An Answer to Al-Jazeera?

In an earlier entry, I asked: “Could the United States ever create its own alternative to Al-Jazeera? I somehow doubt it.” A couple of weekends ago, on a trip to California, I spent an hour with a man who put my skepticism to the test.

That man is Norman Pattiz, founder and chairman of Westwood One. It’s the country’s largest radio network, and it owns or distributes CBS Radio News, Fox News Radio, CNN Radio News, and the NBC Radio Network. Pattiz also serves on the Broadcasting Board of Governors that supervises the Voice of America. He was the moving spirit behind Radio Sawa, the youth-oriented radio network that plies Arab twenty-somethings with a mixture of pop music and news in an American format. To judge from the numbers (always to be taken with a grain of salt in the Middle East), Radio Sawa has been an overnight success. For example, a survey conducted last month in Amman, Jordan, asked listeners: “What station do you listen to most for news?” Forty-one percent answered Radio Sawa. That compares with 21 percent for the Jordanian Government’s Amman FM, and a mere 10 percent for BBC-FM.

Now Pattiz seeks to escalate the media war. He wants the United States to launch an Arabic-language satellite television station to rival Al-Jazeera, and he’s lobbying Congress to fund it. I visited Pattiz in his offices at Westwood One in Culver City, and he gave me a lite version of the sales pitch he makes in Washington.

His main prop is a short video, prepared in response to doubters in Washington who told him: “We know you can do radio, but what about television?” It’s a great piece of salesmanship. The segment opens with images of angry mobs of enraged Muslims burning American flags. “These are the images that bombard over 300 million Arabs on a daily basis,” says the voiceover (I’m paraphrasing here). “And these are the images sent out by America in response.” What you see, of course, is a completely blank screen. The video goes on to stress the urgency of filling that screen, and fast, with something Pattiz calls MTN, the Middle East Television Network. And to listen to Pattiz tell it, this is a piece of cake. The formula is tried and true, it works in America, and it will work in Araby too. Because when it comes to television, says Pattiz, there’s no rival to good old Yankee ingenuity. Just the “production values” (the slick formatting we take for granted in American television) will keep the Arab viewer riveted to MTN.

What about content? Original programming is an expensive proposition, and even if Congress coughs up $60 million a year, it won’t be enough to fill all those hours. Pattiz would take a lot of content right off the shelf. The American networks, he expects, would provide much of the entertainment for free, or at “patriotic rates.” And game shows could provide cheap and attractive filler. The original part will be news and public affairs.

It’s here, of course, that things begin to get vague. The news format is fairly straightforward, but the commentary is another matter. Pattiz believes he knows what doesn’t work: stressing the good life lived by Arabs in America. This is the staple of public diplomacy, State Department-style. But the millions of Arab television viewers aren’t going to immigrate to this country, says Pattiz, and they really don’t care how great it is to be an Arab-American. What they want to know is how they themselves might benefit from the American model, and how American policy works to their advantage. That’s a harder sell, and it’s not easy to find Arabic-speakers who are prepared to make it. The solution, Pattiz thinks, is to mix commentary and news the way it’s done on Fox, by chatty and opinionated anchors. Lip gloss doesn’t hurt either; after all, it works quite well on Al-Jazeera.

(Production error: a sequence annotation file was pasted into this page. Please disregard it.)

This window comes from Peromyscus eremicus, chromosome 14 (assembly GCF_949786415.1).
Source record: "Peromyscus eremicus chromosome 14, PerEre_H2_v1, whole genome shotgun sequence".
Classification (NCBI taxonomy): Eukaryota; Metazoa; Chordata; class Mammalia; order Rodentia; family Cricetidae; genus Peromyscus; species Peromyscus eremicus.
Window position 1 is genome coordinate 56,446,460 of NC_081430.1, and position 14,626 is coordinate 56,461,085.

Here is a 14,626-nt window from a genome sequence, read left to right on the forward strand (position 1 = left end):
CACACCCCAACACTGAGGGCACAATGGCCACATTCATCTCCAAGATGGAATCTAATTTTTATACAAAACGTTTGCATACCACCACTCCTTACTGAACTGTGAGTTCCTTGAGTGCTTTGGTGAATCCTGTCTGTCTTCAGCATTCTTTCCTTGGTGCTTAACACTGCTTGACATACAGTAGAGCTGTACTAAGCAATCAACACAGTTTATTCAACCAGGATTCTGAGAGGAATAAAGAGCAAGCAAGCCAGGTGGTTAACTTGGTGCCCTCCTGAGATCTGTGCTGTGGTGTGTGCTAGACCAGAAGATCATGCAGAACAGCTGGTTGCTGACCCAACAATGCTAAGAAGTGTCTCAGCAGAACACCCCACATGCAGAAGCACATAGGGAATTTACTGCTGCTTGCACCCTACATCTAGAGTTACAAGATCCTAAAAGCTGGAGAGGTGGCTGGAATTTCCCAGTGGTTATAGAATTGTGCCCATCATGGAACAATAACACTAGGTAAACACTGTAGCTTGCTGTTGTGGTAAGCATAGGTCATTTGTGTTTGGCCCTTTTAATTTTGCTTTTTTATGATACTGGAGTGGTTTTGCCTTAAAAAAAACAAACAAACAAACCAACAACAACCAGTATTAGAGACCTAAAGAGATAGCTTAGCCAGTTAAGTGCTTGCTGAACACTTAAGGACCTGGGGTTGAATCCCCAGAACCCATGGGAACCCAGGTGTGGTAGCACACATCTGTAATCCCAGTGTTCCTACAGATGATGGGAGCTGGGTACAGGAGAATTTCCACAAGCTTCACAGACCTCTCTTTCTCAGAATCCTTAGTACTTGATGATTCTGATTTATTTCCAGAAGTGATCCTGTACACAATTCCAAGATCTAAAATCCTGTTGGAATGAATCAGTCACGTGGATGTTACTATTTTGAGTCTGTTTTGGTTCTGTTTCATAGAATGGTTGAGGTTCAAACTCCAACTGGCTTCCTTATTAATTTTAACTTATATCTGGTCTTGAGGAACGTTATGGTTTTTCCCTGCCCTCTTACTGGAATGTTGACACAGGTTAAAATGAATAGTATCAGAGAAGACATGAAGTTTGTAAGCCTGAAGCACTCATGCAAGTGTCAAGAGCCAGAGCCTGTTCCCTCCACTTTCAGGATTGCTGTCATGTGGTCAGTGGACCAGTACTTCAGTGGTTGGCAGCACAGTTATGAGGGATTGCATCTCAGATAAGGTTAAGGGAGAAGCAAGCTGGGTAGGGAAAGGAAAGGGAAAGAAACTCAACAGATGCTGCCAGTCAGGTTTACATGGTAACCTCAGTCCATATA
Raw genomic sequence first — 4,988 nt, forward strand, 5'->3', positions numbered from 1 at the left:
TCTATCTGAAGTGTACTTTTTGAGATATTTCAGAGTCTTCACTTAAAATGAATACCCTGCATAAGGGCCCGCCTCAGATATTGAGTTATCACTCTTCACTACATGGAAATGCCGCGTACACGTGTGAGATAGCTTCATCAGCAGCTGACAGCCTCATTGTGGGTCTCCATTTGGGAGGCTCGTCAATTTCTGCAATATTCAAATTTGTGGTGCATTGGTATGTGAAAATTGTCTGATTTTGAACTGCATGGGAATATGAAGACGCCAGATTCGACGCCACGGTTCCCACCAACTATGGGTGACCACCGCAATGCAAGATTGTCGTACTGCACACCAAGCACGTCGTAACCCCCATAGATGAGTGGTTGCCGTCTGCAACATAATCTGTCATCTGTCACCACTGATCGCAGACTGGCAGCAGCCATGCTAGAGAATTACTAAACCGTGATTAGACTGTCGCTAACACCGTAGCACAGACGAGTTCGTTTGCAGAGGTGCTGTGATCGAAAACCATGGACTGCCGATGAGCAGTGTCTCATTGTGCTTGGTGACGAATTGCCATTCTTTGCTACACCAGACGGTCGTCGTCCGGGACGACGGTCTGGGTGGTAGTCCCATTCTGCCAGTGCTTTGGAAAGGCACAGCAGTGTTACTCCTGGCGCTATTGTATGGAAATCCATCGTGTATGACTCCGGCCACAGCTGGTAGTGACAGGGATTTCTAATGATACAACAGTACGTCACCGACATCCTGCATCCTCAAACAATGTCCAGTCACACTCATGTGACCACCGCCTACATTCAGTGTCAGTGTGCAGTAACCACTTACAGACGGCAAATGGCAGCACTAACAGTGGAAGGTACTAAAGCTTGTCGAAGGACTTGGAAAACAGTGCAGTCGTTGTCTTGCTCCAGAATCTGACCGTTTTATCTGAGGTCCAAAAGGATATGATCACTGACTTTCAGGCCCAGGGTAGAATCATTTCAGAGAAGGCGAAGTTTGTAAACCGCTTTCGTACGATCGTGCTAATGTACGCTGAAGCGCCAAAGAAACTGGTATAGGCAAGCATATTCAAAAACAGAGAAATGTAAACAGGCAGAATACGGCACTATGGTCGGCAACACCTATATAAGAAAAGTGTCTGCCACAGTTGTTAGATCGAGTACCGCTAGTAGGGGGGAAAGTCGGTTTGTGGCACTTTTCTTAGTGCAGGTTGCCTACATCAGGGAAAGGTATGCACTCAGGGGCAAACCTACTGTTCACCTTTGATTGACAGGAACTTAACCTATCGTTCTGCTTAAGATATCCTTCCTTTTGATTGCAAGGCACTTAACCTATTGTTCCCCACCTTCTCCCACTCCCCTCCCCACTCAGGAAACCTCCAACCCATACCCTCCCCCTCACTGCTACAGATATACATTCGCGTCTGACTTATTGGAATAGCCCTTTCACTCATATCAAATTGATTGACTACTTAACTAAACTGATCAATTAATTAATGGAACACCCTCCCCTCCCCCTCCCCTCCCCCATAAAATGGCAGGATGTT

I won’t say more about the tricky question of where to locate such a station. Someone is out scouting sites, and Egypt, Jordan, and Qatar are all in the race, as are off-shore locations such as Cyprus and Rhodes. (Definitely out of play: London.) Pattiz can run down the pros and cons of every alternative, and in so doing, shows himself to have already mastered the intricacies of inter-Arab politics. But at the end of the day, he doesn’t seem to think that it matters. In a digital world, you prepare content wherever it’s convenient, and you can bounce it off a satellite from anywhere. Making sure that the headquarters are cheap and safe is the main consideration. As for politics—well, no host would dare to interfere in America’s message.

So am I persuaded? Pattiz is a persuasive guy—he reminds you that he’s a salesman—and if Congress is ever to put millions into such a project, someone will have to sell it, and hard. The old VOA and State Department types wince at Pattiz’s approach, because it’s not particularly focused on persuading elites. But these critics are the same people who are always warning us about the dangers of the Arab street. It really makes no sense to invest massive efforts to parry Arab “intellectuals” in a PBS-type format. Most of them are incorrigible anyway. It makes a lot more sense just to go over and around them, and there is no medium more suited to that purpose than television. Sure, there are lots of issues to be hammered out here. But if there is one thing that the United States does even better than wage war, it’s television.

So I’ve suspended my skepticism. Let’s bet a nickel on the Pattiz formula. It might do some real good, and I can’t see how it can do any harm. If the Arabs can’t bring themselves to admire our political values, then let’s get them started by admiring our production values. Let the rest follow.

ADDENDUM: There is also a private initiative to provide American-slanted content for MTN (or any other buyer). It’s called Al-Haqiqa Television Inc. Two former ambassadors, Richard Fairbanks and Mark Ginsberg, are chairman and president respectively.